Getting Our Hands Dirty

It is gratifying to see lots of seedlings poking their heads out of the soil in plant pots and garden beds. I started planting our autumn/ winter garden very late this year, and hope we’ll still get some vegetables to harvest despite my tardiness. Noticing how late it was, I compromised and bought some seedlings for broccoli, spinach and swiss chard at the local hardware store. All seem to be doing well in the garden. I direct seeded two kinds of radishes (cherrybelle and black spanish), bull’s blood beets, turnips, miner’s lettuce and corn salad. In pots, I’ve started cilantro, garden cress, red cabbage, and two kinds of lettuce (“Asian red” and “Winter”). We’ve not tried growing miner’s lettuce and winter lettuce before, so it will be interesting to see how these cool-season greens fare in our garden.


Kevin has been digging potatoes, and I’ve been grubbing around for kumara to add sweetness to our dinners. We are still harvesting carrots, salsify, and late zucchini, as well as our trusty welsh bunching onions, collard greens and a bit of kale. It’s an interesting game, juggling baby and garden, but I’m enjoying getting my hands back in the dirt as much as possible. It’s fun to watch Owen’s growing fascination with animals, leaves, rain drops and the wonderful natural world all around him. While one part of me is dreading the destructive force of a crawly/toddling little human in our garden, another part of me thrills at the thought of him enjoying his early contact with earth, mud, slugs, and even his mother’s precious vegetable seedlings! My brother, sister and I grew up around gardens, and I think we were very lucky. I know it took a lot of patience from our parents and grandparents as they taught us the right way to pick ripe produce and to help out in the garden without leaving a trail of destruction behind us.

What else is going on around here?

I’ve taken over the ordering for our local whole foods co-op. This means gathering up order details from all the members and submitting them to the wholesaler. It’s actually been a frustrating business so far due to our phone line being dead for over a week while I was trying to take orders. (It got fried up in an electrical storm!) Still, it’s given me the chance to network with some really interesting people, and it feels right to be sharing the responsibility for this valuable service rather than leaving all the work to someone else.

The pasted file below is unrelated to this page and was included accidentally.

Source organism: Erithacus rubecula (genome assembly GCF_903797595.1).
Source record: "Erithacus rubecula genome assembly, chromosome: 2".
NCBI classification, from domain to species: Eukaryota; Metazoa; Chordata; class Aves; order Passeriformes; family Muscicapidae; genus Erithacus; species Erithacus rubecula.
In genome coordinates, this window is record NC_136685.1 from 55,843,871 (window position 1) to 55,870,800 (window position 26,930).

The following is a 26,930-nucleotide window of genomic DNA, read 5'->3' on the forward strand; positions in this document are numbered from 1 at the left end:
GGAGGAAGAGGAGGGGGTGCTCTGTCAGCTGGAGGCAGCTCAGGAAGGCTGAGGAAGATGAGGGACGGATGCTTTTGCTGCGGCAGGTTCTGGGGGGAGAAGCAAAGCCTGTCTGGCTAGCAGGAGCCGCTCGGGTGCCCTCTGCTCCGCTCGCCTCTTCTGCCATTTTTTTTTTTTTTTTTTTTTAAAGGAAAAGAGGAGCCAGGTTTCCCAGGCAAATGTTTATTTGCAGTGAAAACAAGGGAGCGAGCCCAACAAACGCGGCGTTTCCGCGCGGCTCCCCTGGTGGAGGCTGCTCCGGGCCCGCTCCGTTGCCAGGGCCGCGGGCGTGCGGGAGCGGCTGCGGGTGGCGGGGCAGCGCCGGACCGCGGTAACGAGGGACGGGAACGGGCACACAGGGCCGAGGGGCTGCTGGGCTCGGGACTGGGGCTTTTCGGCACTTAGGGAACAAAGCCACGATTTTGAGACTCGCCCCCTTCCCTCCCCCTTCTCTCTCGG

On the “to do” list:
Plant onion seeds so that the seedlings will be ready to set out in the garden in a couple of months.
Plant broad beans. Better hurry, or they won’t get a decent start before the cold weather sets in.
I have made a huge pile of grass clippings, and Kevin is wondering if we might use them to attempt to grow a winter potato crop in a large barrel in a warm sheltered spot. I’ll be sure to report on anything that develops on this front!

2 Responses to “Getting Our Hands Dirty”

  1. Robbyn says:

    It’s great to hear about your garden update! Owen has a real advantage getting that baby-eye view of his growing world…what a gift 🙂

  2. Maryann says:

    I always look forward to your posts. I’m forever nostalgic for NZed, wishing I could have emigrated. Amazing to read that you plant out onion seedlings in mid-winter. Of course I realize that winter in the far north is not like winter here in Pennsylvania. It sounds like your winter is more like that in Oregon, where one can plant Brassica in fall, to harvest in spring. By ‘broad beans’ do you mean Fava beans? We can’t grow them, or chick peas or lentils, in our climate.

    I wonder if the potatoes might need more sun than they will receive during winter. What is day length like in winter for you? [I remember being in Christchurch in January 1985 and being amazed at how long the days were: 5AM – 10PM.]

    The Wisteria and Lilac are in bloom here. I set out Zinnias and Petunias today, since the forecast looks OK, despite the official FFD being 9 days hence. Our tomatoes are hardened and ready to plant, but I’m waiting until the weekend, to save them a few chilly nights.

    We’ve been gorging on Asparagus for almost 4 weeks, the only fresh produce (besides eggs) right now. We’re a couple weeks away from our first salad. The broccoli seedlings (but not the cabbage) all disappeared one night: rabbit. We found the hole in the fence and patched it, then set out a couple of test seedlings before planting out our chard, kohlrabi and collards. I’ve already seeded the broccoli bed to alfalfa, and will try again with a fall planting, which usually does well (less brown bead than the spring crop).

    We’re considering taking the plunge to growing our own wheat, starting with laying in a store of whole wheat berries and doing a test bed to get our feet wet.